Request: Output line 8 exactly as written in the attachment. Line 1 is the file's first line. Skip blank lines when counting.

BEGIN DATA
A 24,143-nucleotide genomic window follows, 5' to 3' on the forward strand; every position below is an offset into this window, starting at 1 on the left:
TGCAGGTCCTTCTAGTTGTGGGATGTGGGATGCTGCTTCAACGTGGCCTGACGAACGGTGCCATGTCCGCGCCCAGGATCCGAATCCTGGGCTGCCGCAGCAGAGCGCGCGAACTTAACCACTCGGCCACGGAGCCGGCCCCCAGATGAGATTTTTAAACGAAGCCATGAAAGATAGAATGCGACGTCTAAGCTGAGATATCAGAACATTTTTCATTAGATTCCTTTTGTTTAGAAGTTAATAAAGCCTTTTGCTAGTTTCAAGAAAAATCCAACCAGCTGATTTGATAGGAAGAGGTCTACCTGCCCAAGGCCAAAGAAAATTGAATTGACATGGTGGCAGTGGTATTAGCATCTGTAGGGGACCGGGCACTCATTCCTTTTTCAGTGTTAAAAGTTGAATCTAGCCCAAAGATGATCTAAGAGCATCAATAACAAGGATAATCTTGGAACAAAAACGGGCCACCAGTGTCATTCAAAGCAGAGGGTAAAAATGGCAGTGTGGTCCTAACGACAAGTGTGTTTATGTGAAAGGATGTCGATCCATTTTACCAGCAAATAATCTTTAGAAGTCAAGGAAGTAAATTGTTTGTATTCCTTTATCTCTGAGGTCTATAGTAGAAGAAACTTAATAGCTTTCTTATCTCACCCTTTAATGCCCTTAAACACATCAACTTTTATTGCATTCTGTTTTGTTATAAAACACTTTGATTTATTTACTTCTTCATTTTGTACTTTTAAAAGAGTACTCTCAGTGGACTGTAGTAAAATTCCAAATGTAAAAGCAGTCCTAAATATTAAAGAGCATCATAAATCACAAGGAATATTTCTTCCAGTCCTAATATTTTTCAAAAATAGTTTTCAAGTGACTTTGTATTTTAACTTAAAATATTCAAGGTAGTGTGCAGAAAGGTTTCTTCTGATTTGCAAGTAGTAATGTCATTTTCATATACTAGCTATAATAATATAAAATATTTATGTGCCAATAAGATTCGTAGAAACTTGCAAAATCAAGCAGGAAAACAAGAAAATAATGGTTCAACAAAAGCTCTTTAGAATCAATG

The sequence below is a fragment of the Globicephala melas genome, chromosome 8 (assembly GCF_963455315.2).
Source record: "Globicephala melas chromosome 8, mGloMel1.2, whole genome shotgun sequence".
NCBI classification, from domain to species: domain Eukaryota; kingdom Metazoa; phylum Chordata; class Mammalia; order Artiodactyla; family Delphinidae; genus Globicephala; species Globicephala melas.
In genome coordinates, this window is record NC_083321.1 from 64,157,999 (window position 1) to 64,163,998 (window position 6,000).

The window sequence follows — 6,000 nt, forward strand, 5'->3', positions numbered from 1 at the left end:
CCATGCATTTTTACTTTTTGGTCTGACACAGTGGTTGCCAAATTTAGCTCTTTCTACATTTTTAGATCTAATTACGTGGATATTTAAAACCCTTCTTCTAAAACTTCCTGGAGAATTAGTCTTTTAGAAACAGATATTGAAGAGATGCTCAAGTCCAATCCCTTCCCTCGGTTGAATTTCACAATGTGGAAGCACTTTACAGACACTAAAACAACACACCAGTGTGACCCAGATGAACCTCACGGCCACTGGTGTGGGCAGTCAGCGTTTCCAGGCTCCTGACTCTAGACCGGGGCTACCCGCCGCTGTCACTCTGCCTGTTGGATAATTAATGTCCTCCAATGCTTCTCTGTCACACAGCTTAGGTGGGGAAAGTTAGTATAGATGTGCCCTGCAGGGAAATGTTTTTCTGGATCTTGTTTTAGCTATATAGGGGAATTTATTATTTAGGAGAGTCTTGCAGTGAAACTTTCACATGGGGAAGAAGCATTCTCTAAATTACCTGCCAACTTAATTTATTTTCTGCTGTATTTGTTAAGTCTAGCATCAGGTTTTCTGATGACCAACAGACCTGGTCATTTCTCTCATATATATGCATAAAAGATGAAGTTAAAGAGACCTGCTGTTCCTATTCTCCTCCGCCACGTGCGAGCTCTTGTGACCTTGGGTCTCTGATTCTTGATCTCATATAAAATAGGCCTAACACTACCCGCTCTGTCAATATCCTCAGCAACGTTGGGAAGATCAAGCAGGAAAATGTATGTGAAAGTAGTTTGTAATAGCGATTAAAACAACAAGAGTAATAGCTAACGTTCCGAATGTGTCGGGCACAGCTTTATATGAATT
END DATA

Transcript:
CCATGCATTTTTACTTTTTGGTCTGACACAGTGGTTGCCAAATTTAGCTCTTTCTACATTTTTAGATCTAATTACGTGGATATTTAAAACCCTTCTTCTAAAACTTCCTGGAGAATTAGTCTTTTAGAAACAGATATTGAAGAGATGCTCAAGTCCAATCCCTTCCCTCGGTTGAATTTCACAATGTGGAAGCACTTTACAGACACTAAAACAACACACCAGTGTGACCCAGATGAACCTCACGGCCACTGGTGTGGGCAGTCAGCGTTTCCAGGCTCCTGACTCTAGACCGGGGCTACCCGCCGCTGTCACTCTGCCTGTTGGATAATTAATGTCCTCCAATGCTTCTCTGTCACACAGCTTAGGTGGGGAAAGTTAGTATAGATGTGCCCTGCAGGGAAATGTTTTTCTGGATCTTGTTTTAGCTATATAGGGGAATTTATTATTTAGGAGAGTCTTGCAGTGAAACTTTCACATGGGGAAGAAGCATTCTCTAAATTACCTGCCAACTTAATTTATTTTCTGCTGTATTTGTTAAGTCTAGCATCAGGTTTTCTGATGACCAACAGACCTGGTCATTTCTCTCATATATATGCATAAAAGATGAAGTTAAAGAGACCTGCTGTTCCTATTCTCCTCCGCCACGTGCGAGCTCTTGTGACCTTGGGTCTCTGATTCTTGATCTCATATAAAATAGGCCTAACACTACCCGCTCTGTCAATATCCTCAGCAACGTTGGGAAGATCAAGCAGGAAAATGTATGTGAAAGTAGTTTGTAATAGCGATTAAAACAACAAGAGTAATAGCTAACGTTCCGAATGTGTCGGGCACAGCTTTATATGAATT